John Haanen, MD, PhD
Immunotherapy is more than just hype, says John Haanen, MD, PhD, head of the Division of Medical Oncology, The Netherlands Cancer Institute, Antoni van Leeuwenhoek Hospital. However, for oncologists to apply it to its full potential in lung cancer, a deeper understanding of how and for whom it works is needed.
“Immunotherapy in lung cancer is here to stay, and it will be more and more important in the coming years—as a single agent, but probably have more significance in combination,” says Haanen. “Therefore, understanding the background and the mechanism of action of immunotherapy is going to be more important if you want to utilize it. It will explain why immunotherapy can or cannot work, and it will also explain what you can expect, as far as toxicities are concerned.”
In addition to safety, several other challenges regarding immunotherapy remain in lung cancer, including how the dynamic nature of PD-1/PD-L1 works, the role of PD-L1 testing, and what effective biomarkers will emerge for immunotherapy in lung cancer.
The best combination regimens and the ideal patient population for those treatments are also still largely unknown. To shed light on some of these questions, OncLive
spoke with Haanen, who focuses his research efforts on immunotherapy.
OncLive: Is there a learning curve for oncologists, in terms of handling toxicities with immunotherapies?
: Anti–PD-1 drugs appear to be quite safe; toxicities are usually not that severe, and only 10% of patients will develop grade 3 or 4 toxicities. However, it is still the early days. I suspect that the longer we are able to give this type of drug, the more toxicity we will see.
In other types of tumors, there is accumulation of side effects occurring with so-called “safe drugs,” such as anti–PD-1 agents. Once we step into combination immunotherapies—for instance, the combination of CTLA-4 blockade and PD-1 blockade—the toxicity rates will suddenly increase. Then, we are confronted with toxicities that pulmonary oncologists have never seen.
It is important to realize that, if you start combining different things, more challenges will happen. You need to have, at home, a team of doctors that can help you manage these toxicities. For instance, with combination therapy, you need an endocrinologist and a gastroenterologist, because patients might develop hypophysitis or colitis. You really need those experts to deal with that.
What role does PD-L1 testing play in lung cancer?
PD-L1 testing is a very complicated story. We’ve learned that PD-L1 expression can be very dynamic, so it depends at what point in time you look at PD-L1. We know that PD-L1 expression by tumor cells within the tumor microenvironment can be induced by an interaction between the immune system, the T cells, and the tumor. Therefore, when T cells are arriving at the tumor site, they are activated and they may recognize the tumor.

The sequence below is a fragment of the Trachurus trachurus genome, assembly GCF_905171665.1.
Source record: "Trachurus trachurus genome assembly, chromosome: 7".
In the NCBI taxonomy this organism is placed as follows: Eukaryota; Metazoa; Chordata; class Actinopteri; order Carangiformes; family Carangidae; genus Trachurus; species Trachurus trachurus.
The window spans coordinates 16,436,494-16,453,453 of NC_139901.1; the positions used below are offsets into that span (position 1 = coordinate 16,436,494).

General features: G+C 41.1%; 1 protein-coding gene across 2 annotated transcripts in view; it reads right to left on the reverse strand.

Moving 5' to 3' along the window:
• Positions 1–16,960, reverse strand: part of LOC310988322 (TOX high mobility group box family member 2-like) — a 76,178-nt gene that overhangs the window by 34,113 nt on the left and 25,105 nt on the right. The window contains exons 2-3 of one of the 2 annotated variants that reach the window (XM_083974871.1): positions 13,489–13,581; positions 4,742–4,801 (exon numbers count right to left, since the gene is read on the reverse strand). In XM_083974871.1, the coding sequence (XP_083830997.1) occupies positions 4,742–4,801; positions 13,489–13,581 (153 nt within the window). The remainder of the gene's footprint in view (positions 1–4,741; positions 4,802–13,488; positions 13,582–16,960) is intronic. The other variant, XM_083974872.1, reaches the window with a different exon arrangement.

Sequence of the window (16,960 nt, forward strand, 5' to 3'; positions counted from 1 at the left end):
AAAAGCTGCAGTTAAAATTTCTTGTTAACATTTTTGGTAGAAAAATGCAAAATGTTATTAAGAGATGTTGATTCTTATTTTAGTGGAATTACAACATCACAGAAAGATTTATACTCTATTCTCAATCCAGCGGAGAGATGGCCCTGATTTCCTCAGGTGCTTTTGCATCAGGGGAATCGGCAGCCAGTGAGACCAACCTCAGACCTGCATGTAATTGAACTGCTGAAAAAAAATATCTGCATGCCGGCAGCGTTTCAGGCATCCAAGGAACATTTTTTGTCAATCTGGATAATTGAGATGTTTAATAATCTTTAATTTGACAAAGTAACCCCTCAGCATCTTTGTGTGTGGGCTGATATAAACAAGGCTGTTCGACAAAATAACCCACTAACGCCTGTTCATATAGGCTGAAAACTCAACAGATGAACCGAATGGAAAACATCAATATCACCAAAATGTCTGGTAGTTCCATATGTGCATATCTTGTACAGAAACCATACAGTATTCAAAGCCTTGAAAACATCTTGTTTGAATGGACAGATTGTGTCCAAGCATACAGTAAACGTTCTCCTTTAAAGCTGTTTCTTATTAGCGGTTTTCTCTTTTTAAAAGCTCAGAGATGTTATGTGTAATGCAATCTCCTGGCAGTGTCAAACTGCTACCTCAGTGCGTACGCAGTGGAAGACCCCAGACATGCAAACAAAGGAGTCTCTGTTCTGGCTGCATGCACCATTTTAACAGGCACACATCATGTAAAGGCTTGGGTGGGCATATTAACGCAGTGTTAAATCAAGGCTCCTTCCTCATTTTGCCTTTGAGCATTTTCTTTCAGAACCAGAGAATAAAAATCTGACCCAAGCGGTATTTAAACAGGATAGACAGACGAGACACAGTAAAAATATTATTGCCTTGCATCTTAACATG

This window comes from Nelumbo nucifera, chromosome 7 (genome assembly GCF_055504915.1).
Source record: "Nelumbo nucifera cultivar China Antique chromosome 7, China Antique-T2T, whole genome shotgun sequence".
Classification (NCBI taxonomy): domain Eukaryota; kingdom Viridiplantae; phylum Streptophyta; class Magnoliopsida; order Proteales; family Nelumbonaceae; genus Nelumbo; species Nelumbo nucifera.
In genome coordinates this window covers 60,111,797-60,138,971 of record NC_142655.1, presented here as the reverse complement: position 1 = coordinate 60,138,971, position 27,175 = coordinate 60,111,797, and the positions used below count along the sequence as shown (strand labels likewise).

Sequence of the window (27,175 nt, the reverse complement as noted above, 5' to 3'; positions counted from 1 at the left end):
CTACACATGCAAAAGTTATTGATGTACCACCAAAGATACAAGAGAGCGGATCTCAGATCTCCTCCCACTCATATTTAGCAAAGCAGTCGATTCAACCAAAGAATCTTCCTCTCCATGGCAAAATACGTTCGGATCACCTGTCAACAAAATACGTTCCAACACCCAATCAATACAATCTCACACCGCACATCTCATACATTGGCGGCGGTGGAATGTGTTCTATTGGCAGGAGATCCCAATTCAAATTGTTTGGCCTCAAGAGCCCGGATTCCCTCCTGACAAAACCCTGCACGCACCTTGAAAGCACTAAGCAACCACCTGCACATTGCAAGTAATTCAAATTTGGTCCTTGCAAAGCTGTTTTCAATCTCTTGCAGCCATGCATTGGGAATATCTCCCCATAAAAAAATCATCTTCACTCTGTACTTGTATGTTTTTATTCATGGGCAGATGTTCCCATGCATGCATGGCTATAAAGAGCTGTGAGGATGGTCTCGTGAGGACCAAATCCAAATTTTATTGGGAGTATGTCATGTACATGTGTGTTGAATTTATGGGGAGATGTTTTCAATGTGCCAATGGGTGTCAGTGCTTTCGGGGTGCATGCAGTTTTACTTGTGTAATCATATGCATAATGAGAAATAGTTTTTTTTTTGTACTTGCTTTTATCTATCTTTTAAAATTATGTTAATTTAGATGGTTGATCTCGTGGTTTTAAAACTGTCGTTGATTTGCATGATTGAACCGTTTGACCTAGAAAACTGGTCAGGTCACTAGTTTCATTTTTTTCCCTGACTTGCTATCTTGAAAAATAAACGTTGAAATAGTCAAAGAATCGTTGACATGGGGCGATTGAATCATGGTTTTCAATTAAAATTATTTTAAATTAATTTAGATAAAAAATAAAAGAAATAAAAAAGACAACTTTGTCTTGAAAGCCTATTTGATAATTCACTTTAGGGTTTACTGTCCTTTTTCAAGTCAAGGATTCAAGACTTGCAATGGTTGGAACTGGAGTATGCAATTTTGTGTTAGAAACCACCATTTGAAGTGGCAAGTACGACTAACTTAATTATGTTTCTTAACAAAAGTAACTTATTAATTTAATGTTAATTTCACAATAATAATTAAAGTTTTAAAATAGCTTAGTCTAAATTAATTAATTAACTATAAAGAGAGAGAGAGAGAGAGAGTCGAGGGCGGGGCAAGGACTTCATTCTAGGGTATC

Because of that, they may induce PD-L1 expression. It is not something that is always there. There is oncogenic-driven PD-L1 expression, which is just due to an oncogenic event that occurs in the tumor. Mostly, we think that PD-L1 expression is induced by an ongoing immune response. Knowing that means that PD-L1 expression tells you something about the interaction between the immune system and the tumor, so it could be a very positive indication that an anti–PD-1/PD-L1 drug may work.
However, because it is dynamic and a complicated test, it means that we may see heterogeneous expression or expression may come up later after we have already looked. If we use tumor material from 1 year before, the expression may be completely different by the time we give the drug.
Those are things we have to realize when we think about PD-L1 expression. If you look at the outcomes of patients, you see a difference between those with low PD-L1 expression versus high PD-L1 expression. However, there is not a clear-cut threshold for the PD-L1 expression you need, in order to get a good response to an anti¬–PD-1/PD-L1 drug. Therefore, I don’t think PD-L1 expression is a very good biomarker to select on.
Without a clear biomarker, how should oncologists decide which patients should receive immunotherapeutic agents?
If you look at the targeted agents, especially in non–small cell lung cancer, you need a mutation for them to be very effective. In immunotherapy, it is much more complex. We need several things. We know that the tumors that are highly mutated respond better, so the smokers with EGFR
mutations will have a higher response rate.